If the environment module sets compiler flags such as CFLAGS (thus overriding the ones exported in %configure, the RPM macro MUST make them use the Fedora optimization flags %{optflags} once again (as in the example above in which the openmpi-%{_arch} module sets CFLAGS).

Packaging of MPI software

Software that supports MPI MUST be packaged also in serial mode [i.e. no MPI], if it is supported by upstream. (for instance: foo).

If possible, the packager MUST package versions for each MPI compiler in Fedora (e.g. if something can only be built with mpich and mvapich2, then mvapich1 and openmpi packages do not need to be made).

MPI implementation specific files MUST be installed in the directories used by the used MPI compiler ($MPI_BIN, $MPI_LIB and so on).

The binaries MUST be suffixed with $MPI_SUFFIX (e.g. _openmpi for Open MPI, _mpich for MPICH and _mvapich2 for MVAPICH2). This is for two reasons: the serial version of the program can still be run when an MPI module is loaded and the user is always aware of the version s/he is running. This does not need to hurt the use of shell scripts:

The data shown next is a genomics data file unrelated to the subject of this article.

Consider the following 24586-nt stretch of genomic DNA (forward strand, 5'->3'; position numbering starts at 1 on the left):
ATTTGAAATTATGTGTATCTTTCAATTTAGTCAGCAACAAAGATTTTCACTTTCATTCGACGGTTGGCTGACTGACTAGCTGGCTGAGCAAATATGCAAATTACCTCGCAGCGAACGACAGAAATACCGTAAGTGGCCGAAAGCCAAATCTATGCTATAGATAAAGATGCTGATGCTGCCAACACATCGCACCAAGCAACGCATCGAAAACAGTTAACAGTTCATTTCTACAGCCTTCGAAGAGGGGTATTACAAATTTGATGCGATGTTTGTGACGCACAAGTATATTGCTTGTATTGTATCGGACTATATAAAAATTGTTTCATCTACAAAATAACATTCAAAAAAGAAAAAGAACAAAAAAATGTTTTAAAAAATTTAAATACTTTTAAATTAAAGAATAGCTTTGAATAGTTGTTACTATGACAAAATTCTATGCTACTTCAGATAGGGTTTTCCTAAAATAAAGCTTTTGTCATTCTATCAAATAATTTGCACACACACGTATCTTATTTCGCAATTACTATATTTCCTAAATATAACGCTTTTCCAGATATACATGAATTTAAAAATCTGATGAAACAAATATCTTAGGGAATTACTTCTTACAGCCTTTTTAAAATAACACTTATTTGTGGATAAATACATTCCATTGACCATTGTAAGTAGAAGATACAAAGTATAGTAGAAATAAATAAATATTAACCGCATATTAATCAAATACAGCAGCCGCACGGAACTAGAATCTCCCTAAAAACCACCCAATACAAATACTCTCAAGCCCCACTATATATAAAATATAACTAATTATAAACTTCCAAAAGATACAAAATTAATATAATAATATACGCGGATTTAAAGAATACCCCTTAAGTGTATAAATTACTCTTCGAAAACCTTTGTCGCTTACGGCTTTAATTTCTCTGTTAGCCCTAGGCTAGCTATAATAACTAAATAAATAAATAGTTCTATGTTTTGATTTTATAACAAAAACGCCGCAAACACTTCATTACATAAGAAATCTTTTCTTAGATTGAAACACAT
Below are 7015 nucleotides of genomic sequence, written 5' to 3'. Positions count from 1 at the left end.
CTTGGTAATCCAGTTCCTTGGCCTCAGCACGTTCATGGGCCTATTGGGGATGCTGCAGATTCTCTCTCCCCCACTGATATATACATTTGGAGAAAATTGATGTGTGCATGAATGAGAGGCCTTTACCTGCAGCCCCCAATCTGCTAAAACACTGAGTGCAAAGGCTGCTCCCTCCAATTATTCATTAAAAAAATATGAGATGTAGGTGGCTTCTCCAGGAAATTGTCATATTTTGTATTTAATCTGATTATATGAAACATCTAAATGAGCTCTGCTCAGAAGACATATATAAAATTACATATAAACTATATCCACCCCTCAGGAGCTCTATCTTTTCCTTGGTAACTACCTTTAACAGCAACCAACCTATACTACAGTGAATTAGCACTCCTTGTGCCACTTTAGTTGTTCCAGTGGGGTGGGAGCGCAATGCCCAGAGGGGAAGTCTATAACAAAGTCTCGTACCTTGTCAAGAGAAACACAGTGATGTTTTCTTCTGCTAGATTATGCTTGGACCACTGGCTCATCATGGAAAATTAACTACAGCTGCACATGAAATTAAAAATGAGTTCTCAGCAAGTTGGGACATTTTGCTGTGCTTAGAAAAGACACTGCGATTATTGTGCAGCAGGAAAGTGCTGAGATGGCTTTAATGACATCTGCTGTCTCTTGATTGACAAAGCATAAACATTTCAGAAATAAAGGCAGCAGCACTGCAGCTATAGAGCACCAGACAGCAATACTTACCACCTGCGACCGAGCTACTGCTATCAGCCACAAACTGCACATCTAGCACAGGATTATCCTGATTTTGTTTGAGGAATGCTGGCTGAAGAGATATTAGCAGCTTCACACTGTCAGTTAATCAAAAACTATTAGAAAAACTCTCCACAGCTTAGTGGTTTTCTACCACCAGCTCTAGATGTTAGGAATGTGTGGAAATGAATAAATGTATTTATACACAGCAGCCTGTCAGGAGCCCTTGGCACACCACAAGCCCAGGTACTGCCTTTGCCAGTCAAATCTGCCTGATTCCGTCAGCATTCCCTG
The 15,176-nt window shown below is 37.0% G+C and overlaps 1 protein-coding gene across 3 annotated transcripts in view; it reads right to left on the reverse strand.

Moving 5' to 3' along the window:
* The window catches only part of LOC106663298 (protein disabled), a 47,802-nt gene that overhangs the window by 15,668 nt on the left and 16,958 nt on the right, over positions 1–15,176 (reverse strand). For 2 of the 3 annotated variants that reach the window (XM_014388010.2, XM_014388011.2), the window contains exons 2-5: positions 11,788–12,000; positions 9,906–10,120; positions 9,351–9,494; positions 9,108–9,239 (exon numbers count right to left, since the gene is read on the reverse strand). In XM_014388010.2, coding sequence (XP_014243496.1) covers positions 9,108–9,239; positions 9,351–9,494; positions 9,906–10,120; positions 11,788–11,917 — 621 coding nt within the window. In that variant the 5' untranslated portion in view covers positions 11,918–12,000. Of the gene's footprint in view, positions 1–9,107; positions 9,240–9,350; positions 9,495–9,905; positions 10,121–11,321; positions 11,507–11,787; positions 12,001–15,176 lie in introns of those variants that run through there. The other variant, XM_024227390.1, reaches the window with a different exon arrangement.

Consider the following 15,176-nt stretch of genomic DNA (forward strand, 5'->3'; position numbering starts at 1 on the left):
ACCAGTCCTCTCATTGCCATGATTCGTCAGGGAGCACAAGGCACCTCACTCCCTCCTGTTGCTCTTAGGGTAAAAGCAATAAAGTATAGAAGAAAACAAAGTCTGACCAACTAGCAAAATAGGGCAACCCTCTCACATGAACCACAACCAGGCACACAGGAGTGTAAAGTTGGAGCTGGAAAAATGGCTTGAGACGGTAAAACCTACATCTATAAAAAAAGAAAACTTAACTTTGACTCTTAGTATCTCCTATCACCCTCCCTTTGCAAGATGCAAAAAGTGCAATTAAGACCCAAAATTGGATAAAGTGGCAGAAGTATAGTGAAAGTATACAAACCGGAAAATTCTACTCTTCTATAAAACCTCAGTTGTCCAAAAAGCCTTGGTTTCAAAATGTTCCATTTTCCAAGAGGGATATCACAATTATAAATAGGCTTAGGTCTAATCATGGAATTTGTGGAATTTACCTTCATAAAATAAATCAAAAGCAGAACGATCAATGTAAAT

# Which MPI implementation do we use?

#module load mpi/mvapich2-i386
#module load mpi/openmpi-i386
module load mpi/mpich-i386

# Run preprocessor
foo -preprocess <
# Run calculation
mpirun -np 4 foo${MPI_SUFFIX}
# Run some processing
mpirun -np 4 bar${MPI_SUFFIX} -process
# Collect results
bar -collect

The MPI enabled bits MUST be placed in a subpackage with the suffix denoting the MPI compiler used (for instance: foo-openmpi for Open MPI [the traditional MPI compiler in Fedora] or foo-mpich for MPICH). For directory ownership and to guarantee the pickup of the correct MPI runtime, the MPI subpackages MUST require the correct MPI compiler’s runtime package.